you mean like in the toilet?

We took 90 into New Orleans, decided that anything other than 10 might be a nice break, thought maybe it’d be scenic. Probably should’ve stuck to 10.

Didn’t realize how badly the sugarcane-county roads get beat down by the trucks that move harvested stalks. The truck lane is worn and so bumpy at points I was worried the steady drumbeat of vibration might see the RV rattle itself apart. Like an army breaking step to avoid bringing down a bridge, I rode over the center line when possible to avoid the worst of it.

Driving through the miles and miles of cane field, I felt the same the sense of discovery as when we drove through Texas oil country. That realization and awe at entire industries and livelihoods and ways of life wholly unfamiliar to me. It’s fascinating, really, how foreign regional cultures can feel within the same country or even state – seems the more vibrant the culture the steeper the learning curve.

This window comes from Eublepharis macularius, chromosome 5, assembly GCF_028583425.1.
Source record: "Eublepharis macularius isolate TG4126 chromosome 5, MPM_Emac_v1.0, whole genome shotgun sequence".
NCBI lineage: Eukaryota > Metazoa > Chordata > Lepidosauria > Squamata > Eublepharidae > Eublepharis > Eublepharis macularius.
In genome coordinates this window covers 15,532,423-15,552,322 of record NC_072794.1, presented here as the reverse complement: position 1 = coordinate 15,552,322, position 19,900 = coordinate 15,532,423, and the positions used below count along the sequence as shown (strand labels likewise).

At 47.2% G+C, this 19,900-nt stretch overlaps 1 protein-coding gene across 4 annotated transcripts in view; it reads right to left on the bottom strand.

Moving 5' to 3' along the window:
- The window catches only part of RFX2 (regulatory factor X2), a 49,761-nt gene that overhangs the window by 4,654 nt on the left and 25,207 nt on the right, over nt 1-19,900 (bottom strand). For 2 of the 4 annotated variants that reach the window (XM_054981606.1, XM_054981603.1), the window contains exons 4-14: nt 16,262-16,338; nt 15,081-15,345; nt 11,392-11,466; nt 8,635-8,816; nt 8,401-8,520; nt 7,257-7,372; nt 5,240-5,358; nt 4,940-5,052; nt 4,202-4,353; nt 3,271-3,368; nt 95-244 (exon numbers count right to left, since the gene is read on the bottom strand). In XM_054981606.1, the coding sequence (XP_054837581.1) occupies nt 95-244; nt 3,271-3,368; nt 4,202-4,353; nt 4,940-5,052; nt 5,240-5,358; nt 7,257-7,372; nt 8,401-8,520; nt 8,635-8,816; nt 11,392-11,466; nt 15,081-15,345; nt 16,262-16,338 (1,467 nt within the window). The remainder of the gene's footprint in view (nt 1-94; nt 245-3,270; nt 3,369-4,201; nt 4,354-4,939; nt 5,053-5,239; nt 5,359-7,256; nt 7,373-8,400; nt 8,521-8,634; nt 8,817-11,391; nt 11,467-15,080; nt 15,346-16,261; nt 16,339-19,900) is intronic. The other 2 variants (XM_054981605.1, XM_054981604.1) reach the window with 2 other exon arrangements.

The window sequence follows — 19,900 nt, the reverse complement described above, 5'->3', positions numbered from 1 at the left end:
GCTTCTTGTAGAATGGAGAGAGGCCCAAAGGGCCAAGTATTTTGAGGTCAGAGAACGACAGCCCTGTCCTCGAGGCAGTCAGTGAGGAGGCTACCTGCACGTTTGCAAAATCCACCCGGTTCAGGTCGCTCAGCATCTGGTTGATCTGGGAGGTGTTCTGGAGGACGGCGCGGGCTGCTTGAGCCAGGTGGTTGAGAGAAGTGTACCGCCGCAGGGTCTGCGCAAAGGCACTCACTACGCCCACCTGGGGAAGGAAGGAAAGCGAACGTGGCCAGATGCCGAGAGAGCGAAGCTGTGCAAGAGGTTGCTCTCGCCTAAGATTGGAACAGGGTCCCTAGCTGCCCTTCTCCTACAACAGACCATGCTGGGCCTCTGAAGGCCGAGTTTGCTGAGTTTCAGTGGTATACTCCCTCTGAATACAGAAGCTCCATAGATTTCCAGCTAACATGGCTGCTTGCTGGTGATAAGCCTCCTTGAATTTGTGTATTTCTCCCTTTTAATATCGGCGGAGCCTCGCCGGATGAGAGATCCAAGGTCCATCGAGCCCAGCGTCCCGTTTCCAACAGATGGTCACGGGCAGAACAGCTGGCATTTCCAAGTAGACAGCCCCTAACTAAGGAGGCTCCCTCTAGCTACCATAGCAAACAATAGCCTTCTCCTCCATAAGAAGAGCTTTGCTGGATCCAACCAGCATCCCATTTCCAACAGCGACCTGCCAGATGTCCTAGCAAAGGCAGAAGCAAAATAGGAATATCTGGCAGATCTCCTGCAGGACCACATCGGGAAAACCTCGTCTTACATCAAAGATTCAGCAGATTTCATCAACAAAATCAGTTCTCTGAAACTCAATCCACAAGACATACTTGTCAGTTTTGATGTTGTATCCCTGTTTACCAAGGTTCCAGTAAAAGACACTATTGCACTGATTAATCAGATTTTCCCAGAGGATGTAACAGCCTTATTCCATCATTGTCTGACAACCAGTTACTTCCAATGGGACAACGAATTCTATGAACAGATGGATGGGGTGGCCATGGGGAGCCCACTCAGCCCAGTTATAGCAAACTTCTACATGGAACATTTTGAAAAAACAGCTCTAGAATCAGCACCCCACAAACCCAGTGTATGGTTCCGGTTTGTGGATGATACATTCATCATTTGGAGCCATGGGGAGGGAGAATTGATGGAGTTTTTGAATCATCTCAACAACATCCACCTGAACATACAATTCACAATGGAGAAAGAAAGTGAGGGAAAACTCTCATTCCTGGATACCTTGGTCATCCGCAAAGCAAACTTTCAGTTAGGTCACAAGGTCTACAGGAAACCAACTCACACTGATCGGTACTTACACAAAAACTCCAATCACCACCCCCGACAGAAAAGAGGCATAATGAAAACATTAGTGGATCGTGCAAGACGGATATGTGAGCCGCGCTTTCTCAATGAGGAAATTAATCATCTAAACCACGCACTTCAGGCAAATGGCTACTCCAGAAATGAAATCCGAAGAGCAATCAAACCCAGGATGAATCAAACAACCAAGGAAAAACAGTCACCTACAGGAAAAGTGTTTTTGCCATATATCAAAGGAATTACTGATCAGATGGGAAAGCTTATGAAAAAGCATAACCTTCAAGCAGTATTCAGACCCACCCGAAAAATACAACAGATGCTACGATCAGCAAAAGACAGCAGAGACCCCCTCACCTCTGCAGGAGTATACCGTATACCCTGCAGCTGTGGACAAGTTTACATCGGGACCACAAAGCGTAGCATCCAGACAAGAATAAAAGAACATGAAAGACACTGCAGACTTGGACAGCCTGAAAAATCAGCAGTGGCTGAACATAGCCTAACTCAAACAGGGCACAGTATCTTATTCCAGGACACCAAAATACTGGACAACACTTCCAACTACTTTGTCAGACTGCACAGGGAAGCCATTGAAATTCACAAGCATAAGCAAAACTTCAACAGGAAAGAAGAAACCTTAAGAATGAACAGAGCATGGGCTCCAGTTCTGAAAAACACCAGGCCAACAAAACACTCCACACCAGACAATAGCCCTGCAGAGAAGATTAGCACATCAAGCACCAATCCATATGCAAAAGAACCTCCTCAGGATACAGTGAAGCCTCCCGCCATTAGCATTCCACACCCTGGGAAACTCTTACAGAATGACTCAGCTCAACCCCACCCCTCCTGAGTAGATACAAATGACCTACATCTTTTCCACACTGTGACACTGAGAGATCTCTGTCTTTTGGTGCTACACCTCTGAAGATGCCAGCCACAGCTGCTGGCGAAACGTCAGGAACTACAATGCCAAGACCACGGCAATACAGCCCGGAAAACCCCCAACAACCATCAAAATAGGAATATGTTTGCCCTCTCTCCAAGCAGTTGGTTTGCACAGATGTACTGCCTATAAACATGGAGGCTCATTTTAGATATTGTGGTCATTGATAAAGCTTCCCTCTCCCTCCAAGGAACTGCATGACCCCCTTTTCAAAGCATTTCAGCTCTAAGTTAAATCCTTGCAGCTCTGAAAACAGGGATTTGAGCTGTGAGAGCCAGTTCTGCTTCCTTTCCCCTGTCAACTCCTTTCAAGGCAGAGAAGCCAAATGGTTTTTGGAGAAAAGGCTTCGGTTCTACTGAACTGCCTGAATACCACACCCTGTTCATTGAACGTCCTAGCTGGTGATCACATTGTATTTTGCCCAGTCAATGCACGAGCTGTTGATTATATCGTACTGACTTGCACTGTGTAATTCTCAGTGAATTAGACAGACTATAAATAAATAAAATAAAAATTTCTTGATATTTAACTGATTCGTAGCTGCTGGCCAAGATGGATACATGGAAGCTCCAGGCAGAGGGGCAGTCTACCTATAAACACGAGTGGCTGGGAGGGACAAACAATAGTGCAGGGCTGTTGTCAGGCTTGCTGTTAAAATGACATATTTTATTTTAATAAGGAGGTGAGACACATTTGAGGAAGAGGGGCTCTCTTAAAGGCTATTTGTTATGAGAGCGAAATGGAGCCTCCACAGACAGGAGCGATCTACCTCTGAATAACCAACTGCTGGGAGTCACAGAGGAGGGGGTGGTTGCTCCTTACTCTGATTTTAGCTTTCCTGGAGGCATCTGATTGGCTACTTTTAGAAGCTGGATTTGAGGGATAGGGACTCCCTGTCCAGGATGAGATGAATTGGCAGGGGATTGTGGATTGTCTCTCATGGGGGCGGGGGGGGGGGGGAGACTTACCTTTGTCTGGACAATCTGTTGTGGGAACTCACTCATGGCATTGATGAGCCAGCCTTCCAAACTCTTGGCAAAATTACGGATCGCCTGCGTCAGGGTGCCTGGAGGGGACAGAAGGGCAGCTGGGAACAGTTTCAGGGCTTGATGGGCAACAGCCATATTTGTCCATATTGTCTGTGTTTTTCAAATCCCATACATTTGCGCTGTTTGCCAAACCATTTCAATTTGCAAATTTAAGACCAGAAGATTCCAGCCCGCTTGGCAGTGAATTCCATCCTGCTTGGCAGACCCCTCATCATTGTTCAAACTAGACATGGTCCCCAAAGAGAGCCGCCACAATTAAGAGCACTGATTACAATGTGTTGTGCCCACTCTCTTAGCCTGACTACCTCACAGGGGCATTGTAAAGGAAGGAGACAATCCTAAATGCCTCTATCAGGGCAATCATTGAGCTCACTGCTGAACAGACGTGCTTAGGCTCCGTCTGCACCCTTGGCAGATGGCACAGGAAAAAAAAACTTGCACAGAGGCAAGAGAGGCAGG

I enjoy discovering what locals are shocked we don’t simply know. “Plate lunch” lines in sit-down restaurants, drive through daiquiri shops, chicory in coffee. Things they’ve never not known, things we’ve never known. Blew a waitress’s mind when we told her you can’t just order a “sweet tea” in California.

And so the trip continues to teach me. About culture, about people, about my family and myself and our country. I pray I pay attention, I learn, I change for the better.


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